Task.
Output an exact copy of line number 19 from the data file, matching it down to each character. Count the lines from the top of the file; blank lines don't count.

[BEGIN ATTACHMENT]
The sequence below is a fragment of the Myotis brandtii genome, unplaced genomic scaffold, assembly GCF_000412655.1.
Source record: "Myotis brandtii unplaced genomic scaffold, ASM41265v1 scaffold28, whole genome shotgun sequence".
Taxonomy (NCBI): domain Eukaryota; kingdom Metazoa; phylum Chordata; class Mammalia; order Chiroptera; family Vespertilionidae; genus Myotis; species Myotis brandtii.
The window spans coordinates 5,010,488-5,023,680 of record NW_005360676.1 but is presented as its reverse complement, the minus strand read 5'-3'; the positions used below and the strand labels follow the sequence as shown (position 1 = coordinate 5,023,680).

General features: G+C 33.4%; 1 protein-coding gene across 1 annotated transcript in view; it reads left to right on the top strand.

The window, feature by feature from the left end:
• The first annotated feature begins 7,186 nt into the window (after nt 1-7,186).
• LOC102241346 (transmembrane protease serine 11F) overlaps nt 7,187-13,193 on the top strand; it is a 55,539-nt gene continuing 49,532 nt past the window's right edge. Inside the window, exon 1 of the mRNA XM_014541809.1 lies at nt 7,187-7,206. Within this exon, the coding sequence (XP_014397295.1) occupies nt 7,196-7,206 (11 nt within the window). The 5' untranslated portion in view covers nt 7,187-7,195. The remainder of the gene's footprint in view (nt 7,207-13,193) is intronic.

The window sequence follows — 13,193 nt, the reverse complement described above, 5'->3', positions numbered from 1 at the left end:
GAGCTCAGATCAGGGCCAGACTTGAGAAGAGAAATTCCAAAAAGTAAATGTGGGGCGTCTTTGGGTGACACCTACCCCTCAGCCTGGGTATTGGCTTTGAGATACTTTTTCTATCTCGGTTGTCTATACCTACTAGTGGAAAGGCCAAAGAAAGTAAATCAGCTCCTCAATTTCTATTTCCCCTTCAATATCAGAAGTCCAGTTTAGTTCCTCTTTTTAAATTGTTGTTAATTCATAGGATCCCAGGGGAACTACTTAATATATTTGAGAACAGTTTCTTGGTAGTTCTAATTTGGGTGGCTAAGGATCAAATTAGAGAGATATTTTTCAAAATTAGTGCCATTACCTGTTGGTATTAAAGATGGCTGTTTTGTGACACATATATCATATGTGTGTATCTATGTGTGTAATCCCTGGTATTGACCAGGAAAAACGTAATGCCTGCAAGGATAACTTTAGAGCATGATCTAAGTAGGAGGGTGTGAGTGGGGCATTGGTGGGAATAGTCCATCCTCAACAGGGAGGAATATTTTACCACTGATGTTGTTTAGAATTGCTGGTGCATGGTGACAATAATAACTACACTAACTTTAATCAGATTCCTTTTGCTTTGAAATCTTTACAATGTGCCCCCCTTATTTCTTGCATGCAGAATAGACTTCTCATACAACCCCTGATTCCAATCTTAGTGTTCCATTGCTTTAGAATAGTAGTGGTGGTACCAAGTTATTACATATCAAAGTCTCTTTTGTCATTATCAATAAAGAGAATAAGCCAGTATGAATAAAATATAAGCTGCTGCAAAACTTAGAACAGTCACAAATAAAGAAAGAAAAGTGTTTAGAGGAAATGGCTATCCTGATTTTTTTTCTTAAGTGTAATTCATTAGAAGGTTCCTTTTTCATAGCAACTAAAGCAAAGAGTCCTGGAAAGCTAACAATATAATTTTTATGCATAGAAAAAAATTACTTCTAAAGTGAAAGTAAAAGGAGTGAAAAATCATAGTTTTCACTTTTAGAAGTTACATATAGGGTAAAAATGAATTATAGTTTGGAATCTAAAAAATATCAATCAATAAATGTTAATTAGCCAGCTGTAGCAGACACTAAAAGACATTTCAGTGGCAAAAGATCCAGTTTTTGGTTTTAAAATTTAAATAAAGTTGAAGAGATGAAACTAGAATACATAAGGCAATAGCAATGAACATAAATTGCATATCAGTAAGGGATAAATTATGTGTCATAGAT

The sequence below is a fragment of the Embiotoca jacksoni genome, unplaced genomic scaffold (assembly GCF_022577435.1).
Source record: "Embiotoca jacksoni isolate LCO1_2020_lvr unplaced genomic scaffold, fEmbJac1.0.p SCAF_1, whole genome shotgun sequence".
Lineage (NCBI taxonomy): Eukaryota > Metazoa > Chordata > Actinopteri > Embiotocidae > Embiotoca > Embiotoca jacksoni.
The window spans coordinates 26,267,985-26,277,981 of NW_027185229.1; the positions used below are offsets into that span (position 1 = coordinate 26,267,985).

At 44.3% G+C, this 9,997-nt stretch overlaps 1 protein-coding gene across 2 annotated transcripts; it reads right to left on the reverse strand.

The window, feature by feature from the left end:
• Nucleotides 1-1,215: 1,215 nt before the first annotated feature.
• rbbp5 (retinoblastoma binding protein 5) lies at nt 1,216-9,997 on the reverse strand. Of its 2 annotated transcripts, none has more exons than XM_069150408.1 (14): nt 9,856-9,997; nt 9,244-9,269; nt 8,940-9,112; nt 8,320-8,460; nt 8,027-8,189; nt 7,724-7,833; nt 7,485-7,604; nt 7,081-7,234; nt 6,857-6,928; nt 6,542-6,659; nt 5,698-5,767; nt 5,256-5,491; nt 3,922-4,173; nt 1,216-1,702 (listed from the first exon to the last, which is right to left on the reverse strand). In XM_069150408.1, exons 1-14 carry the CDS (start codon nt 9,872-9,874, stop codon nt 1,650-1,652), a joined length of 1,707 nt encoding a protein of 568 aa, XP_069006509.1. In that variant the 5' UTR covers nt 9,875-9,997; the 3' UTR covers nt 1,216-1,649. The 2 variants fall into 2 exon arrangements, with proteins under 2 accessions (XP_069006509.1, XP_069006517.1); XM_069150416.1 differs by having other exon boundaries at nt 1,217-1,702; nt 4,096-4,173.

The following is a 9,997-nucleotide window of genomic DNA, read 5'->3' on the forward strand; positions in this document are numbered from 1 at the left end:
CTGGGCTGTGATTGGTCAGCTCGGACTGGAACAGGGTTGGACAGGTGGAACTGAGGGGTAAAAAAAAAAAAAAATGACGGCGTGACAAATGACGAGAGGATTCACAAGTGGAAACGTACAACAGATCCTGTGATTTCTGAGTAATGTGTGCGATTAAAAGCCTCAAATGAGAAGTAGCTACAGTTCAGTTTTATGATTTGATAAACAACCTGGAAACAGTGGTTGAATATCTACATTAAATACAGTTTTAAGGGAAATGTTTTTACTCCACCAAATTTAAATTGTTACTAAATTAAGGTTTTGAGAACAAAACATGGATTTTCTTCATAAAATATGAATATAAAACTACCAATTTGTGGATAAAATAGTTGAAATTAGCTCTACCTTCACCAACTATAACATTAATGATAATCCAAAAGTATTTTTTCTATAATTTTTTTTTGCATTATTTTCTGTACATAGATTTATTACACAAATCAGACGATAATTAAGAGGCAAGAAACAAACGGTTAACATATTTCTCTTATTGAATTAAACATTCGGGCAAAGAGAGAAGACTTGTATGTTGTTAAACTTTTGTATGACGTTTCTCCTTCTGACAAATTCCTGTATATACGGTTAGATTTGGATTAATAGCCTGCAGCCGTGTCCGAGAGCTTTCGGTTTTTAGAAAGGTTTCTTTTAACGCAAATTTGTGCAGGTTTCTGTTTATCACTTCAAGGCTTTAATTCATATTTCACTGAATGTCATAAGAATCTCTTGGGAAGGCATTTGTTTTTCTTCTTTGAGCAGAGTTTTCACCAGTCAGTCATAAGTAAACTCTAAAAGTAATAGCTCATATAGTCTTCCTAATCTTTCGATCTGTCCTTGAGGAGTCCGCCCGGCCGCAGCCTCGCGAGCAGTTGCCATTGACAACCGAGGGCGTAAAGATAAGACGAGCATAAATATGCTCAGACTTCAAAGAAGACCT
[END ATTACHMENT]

The following is a 9,997-nucleotide window of genomic DNA, read 5'->3' on the forward strand; positions in this document are numbered from 1 at the left end: